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Epic Game Store Accused Of Being Spyware By Players; Tim Sweeney Says They'll Fix It

The Epic Games Store may have hit a snag in its ongoing quest to topple Steam. While it's definitely doing all it can to prove it's a worthy alternative or even a successor to Valve's marketplace, it may also be watching you when you least expect it.

People online have noticed that the Epic Games Store seems to be running some sketchy processes in the background while it's open on your computer. This post by Reddit user notte_m_portent details the various things that the Store does in the registry of their PC. According to the Reddit post, the Epic Games Store created a lot of traffic and was trying to access the directories of other applications.

In the same post, someone in the comments also revealed that the Epic Store seemed to be trying to get into their Steam directory. This has made people feel uneasy, as they now believe that Epic is trying to gather data from Steam users in order to get a leg up on the competition.

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Epic has also issued a statement on the spyware accusations. Regarding why it seemed like the launcher was seemingly gathering info from Steam, Epic's Dan Vogel said that this was because the Epic Games Store gives everyone the option to import their friends list from Steam. Vogel also said that any apparent tracking was due to the fact that the store makes sure that games that are currently being used don't automatically update, and also due to its Support-A-Creator program, which uses a tracking pixel.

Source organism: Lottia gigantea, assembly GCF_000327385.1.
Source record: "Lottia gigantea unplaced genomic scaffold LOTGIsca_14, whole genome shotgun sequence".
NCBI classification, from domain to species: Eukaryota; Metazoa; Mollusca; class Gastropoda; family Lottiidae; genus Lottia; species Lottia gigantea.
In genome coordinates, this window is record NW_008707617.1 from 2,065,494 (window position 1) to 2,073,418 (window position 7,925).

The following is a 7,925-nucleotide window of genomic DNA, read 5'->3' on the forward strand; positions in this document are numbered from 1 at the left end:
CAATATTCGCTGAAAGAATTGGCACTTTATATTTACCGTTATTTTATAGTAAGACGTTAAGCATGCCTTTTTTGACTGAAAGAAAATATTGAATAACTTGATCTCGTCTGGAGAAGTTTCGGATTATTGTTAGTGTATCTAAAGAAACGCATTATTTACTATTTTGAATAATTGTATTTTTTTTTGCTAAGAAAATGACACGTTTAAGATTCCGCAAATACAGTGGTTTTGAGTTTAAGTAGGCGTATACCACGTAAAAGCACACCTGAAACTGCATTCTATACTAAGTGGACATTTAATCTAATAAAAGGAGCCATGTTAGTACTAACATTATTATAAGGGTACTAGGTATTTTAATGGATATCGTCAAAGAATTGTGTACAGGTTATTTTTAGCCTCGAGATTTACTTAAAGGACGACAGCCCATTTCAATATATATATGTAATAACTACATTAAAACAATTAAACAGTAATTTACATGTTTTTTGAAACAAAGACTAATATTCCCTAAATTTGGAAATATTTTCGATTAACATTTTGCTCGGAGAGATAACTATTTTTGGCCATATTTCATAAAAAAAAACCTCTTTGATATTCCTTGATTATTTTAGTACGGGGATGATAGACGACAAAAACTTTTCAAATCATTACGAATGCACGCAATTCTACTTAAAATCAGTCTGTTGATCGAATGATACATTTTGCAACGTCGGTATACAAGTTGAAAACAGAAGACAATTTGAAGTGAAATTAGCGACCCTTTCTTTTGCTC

The other concern is with the company that holds a significant stake in Epic, the massive Chinese corporation Tencent. Tencent tends to have its hands in a lot of gaming companies' pockets. Many online are speculating that if Epic is attempting to track its users and gather data, it may be doing so on behalf of Tencent and the Chinese government. Vogel made sure to refute these claims as well, assuring everyone that no information is ever given out.

Epic CEO Tim Sweeney also popped into the Reddit thread to comment on the matter. He stated that he appreciated the independent inquiry, but made sure to double down on the fact that Epic isn't stealing data from Steam or Epic Game Store users. He also stated that his team would be working on changes so that the launcher would only access the Steam files if the user chose to import their friends lists.

It's never a good thing when an online site or storefront needs to come out and assure everyone that it isn't spying on them. For now, let's just hope that Epic is being honest and upfront about this situation, as spying on and data mining customers isn't the best way to maintain a healthy business.

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